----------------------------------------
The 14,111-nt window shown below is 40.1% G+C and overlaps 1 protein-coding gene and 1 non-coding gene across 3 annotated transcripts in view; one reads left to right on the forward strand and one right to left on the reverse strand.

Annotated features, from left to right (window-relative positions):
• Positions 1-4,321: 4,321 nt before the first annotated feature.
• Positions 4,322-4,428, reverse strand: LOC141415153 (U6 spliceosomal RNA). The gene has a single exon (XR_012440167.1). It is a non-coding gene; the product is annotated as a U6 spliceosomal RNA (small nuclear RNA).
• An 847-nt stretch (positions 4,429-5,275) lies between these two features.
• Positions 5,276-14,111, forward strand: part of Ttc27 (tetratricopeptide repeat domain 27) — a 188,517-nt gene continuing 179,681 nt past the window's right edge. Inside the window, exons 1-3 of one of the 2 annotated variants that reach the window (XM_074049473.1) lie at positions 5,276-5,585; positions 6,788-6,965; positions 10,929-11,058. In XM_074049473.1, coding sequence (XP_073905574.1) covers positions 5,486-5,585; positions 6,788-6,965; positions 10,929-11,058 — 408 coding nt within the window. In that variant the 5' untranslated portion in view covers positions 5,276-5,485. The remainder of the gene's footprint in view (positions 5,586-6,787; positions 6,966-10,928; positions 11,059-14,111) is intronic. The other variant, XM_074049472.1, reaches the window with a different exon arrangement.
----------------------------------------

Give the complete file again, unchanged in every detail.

The 14,111-nt window shown below is 40.1% G+C and overlaps 1 protein-coding gene and 1 non-coding gene across 3 annotated transcripts in view; one reads left to right on the forward strand and one right to left on the reverse strand.

Annotated features, from left to right (window-relative positions):
• Positions 1-4,321: 4,321 nt before the first annotated feature.
• Positions 4,322-4,428, reverse strand: LOC141415153 (U6 spliceosomal RNA). The gene has a single exon (XR_012440167.1). It is a non-coding gene; the product is annotated as a U6 spliceosomal RNA (small nuclear RNA).
• An 847-nt stretch (positions 4,429-5,275) lies between these two features.
• Positions 5,276-14,111, forward strand: part of Ttc27 (tetratricopeptide repeat domain 27) — a 188,517-nt gene continuing 179,681 nt past the window's right edge. Inside the window, exons 1-3 of one of the 2 annotated variants that reach the window (XM_074049473.1) lie at positions 5,276-5,585; positions 6,788-6,965; positions 10,929-11,058. In XM_074049473.1, coding sequence (XP_073905574.1) covers positions 5,486-5,585; positions 6,788-6,965; positions 10,929-11,058 — 408 coding nt within the window. In that variant the 5' untranslated portion in view covers positions 5,276-5,485. The remainder of the gene's footprint in view (positions 5,586-6,787; positions 6,966-10,928; positions 11,059-14,111) is intronic. The other variant, XM_074049472.1, reaches the window with a different exon arrangement.